Saturday, February 06, 2010

Controlling the Dialog

Joe Romm today focuses his wrath on a (very long and repetitive) piece in Washington Post Outlook entitled “Why are liberals so condescending?” No I won't give the WaPo a link. See what Joe has to say and click from there if you feel the need to read this sort of thing again.

But just as the terrorists win if you become terrified, this meme (which has appeared in MSM, various magazines purporting to be liberal, and over and over again on discussion boards), the conservatives win if liberals take this bosh seriously. It, of course, plays into the ever-popular conservative meme of victimization and thereby gives the conservative base a feel-good reflex, along with another way to bash liberals. A double win for conservatives.

But there's more. These articles and screeds are designed to tilt the playing field away from fact and toward an acceptance that all viewpoints are equally valid. It also makes liberals like Romm irritated and perhaps a bit sheepish; we're nice people, we're not condescending. Joe stays on the attack throughout his piece, but I think he's missing the point that the WaPo piece is designed to make him waste his time refuting it. And, as he refutes it, referring snobbily to fact as something that might be privileged above opinion or divine revelation, he provides more material from which conservatives can claim liberal condescension.

And more timid liberals might pull back on their arguments to allow that, for example, the conservatives have a point about freedom of religion meaning that Pat Robertson should be allowed to say that the Haitians had it coming from his God. And in doing so, they move toward validating insane viewpoints. And the conservatives can notch up the craziness.

To the casual onlooker, the spat may look like the poor conservatives are just trying to get a word in edgewise.

It's a nice little trap.

7 comments:

Anonymous said...

Down With the People

Here's an article that reflects your sentiments. It notes:

One year ago, 59 percent of the American public liked the stimulus plan, according to Gallup. A few months later, with the economy still deeply mired in recession, a majority of the same size said Obama was spending too much money on it. There's nothing wrong with changing your mind, of course, but opinion polls over the last year reflect something altogether more troubling: a country that simultaneously demands and rejects action on unemployment, deficits, health care, climate change, and a whole host of other major problems.

If you recall, even larger majorities supported going to war with Iraq and later changed their minds.

Joe Romm said...

Howdy.

Always hard to know whether to respond to such media clap-trap, but the WP has maybe 100 times as many readers as I do. So the damage is done with the piece, and progresses should know how to respond when they hear this argument thrown at them,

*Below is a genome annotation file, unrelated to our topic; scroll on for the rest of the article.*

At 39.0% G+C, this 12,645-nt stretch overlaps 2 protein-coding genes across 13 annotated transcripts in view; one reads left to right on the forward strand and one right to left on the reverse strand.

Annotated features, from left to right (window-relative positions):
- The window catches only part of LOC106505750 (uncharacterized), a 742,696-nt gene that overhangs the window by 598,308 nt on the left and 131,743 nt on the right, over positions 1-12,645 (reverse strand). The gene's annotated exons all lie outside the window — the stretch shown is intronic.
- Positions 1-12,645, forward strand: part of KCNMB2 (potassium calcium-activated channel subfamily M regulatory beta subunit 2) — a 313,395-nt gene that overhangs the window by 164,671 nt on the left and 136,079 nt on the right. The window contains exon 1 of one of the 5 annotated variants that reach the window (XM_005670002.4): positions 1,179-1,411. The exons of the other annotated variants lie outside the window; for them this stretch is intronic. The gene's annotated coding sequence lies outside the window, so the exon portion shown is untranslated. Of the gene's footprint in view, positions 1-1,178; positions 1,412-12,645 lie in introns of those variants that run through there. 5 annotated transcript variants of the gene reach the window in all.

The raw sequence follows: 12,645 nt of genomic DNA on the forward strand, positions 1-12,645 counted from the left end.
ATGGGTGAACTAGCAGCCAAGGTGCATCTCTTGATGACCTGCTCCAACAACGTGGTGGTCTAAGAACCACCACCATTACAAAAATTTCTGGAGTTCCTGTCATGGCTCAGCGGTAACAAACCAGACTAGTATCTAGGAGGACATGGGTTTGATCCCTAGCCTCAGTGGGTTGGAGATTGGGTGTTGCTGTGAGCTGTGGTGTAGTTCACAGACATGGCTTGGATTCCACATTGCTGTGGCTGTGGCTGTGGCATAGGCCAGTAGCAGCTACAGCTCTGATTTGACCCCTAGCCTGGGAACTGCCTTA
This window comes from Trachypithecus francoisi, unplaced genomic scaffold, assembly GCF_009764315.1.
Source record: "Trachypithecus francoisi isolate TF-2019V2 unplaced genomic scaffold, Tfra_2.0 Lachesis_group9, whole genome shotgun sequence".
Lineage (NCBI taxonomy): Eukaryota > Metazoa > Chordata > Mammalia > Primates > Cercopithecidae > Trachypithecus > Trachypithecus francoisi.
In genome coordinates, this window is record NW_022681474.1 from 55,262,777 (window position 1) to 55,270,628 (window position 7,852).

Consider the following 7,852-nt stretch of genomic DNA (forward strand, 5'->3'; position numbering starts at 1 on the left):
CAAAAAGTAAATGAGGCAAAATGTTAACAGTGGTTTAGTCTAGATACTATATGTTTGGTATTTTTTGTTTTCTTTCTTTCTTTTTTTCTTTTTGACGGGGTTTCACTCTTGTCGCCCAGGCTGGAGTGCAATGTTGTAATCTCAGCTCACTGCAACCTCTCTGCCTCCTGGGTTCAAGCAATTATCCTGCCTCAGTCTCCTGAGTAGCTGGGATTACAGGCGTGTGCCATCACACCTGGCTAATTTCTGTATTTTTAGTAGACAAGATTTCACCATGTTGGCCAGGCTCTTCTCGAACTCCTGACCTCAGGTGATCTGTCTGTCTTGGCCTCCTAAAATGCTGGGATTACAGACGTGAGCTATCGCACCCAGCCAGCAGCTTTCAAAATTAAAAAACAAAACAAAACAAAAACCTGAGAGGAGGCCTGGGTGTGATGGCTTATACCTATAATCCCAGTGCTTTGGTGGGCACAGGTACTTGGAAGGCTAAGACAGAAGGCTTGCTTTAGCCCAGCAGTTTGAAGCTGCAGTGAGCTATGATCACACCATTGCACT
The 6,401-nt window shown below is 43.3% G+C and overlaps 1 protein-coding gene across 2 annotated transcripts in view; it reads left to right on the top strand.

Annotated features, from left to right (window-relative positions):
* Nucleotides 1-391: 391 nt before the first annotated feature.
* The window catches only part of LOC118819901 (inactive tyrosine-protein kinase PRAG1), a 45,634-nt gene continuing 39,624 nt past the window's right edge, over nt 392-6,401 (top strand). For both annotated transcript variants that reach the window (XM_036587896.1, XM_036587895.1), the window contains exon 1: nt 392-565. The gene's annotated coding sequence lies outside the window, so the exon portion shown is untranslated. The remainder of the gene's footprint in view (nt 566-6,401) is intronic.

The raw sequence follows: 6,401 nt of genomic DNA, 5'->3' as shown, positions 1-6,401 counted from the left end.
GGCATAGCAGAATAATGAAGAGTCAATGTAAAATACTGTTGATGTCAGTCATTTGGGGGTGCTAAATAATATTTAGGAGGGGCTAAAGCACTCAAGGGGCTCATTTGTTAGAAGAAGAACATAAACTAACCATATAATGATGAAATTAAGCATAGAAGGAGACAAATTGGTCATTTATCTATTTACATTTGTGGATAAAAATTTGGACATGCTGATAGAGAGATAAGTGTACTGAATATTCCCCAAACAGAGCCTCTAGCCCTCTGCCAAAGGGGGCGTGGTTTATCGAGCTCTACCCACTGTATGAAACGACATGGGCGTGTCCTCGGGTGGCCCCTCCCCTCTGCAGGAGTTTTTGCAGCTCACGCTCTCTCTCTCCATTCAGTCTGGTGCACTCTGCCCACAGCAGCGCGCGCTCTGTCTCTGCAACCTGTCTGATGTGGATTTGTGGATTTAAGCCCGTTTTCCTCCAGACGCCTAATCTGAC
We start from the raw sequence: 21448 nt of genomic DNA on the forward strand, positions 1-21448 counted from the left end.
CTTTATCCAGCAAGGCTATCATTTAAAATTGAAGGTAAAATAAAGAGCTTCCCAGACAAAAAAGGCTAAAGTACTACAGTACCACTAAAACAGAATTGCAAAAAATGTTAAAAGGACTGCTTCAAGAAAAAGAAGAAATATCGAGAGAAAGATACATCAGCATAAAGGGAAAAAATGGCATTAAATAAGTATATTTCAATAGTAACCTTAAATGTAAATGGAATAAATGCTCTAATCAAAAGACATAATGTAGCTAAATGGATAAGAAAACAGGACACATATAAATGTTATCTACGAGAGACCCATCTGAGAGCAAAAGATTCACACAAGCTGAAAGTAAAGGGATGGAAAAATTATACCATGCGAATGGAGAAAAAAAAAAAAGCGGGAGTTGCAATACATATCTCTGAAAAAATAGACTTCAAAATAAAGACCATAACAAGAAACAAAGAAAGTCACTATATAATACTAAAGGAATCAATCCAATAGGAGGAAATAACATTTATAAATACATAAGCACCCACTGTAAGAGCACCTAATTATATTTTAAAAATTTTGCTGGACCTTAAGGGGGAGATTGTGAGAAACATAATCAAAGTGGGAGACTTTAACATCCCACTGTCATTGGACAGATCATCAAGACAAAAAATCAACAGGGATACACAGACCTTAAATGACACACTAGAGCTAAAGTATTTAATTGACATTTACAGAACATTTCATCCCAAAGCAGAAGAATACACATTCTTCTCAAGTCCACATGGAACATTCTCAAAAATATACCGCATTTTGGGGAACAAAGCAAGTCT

Also, the piece cleverly dodges the climate science argument, so I also think it is worth engaging for that reason.

Bill said...

In a similar vein, see Steve Gimbel's "Why The 'Climategate' E-Mails Do not Mean What Conservatives Seem to Think They Mean". http://philosophersplayground.blogspot.com/2009/11/blog-post.html Gimbel is sensible and perceptive on the difference between the scientific and public conversations, and how tactics pioneered by Frank Luntz have framed the public debate to the disadvantage of science. Paralysis here is victory.

I've been aware of denialism for quite a while, but I have been newly appalled recently to find some Twitter friends repeating the most sickening propaganda against climate science (e.g. IPCC "fraud"). These are people with whom I am otherwise broadly sympathetic. Some of this might be coming from a willingness to believe almost any charge made against government, but I'm really not sure. In any case, I think we're losing the battle for rational public discourse.

Cheryl Rofer said...

Hi Joe -

Thanks for coming by.

It's hard to know how to respond to these nonsensical attacks that seem designed to waste time and energy. One of the basic rules of politics is not to let false claims go unchallenged. The result is the kind of thing Bill cites.

OTOH, one of the basic rules of Internet discourse is not to feed the trolls.

So I don't see an ideal strategy for responding (or not) to things like the WaPo editorial. Laughter is always good, but, as you note, WaPo has a wider readership than most of us do.

MT said...

I think it's liberal to explain why you're governing the way the you are. The conservative thing is to say "trust us." I think it may not be about status (as the "condescension" concern frames the issue) as about full-blown identification. If you're representative in government isn't going to explain his or her choices to you, then you'd better hope that he or she is just like you. I think that fits with the emphasis on "values" and why religiosity seems to tilt Republican. To be religious is to accept on faith that we all agree what's right and wrong.

MT said...

"Trust us" and "let's talk about this instead," I mean.

helmut said...

It's a difference between taking on faith what someone else has already thought and being encouraged to think through something yourself. It's true that, on some occasions, the former might be right and the latter wrong. But we would never know either way regarding the former, would we? We've at least got a chance with the latter.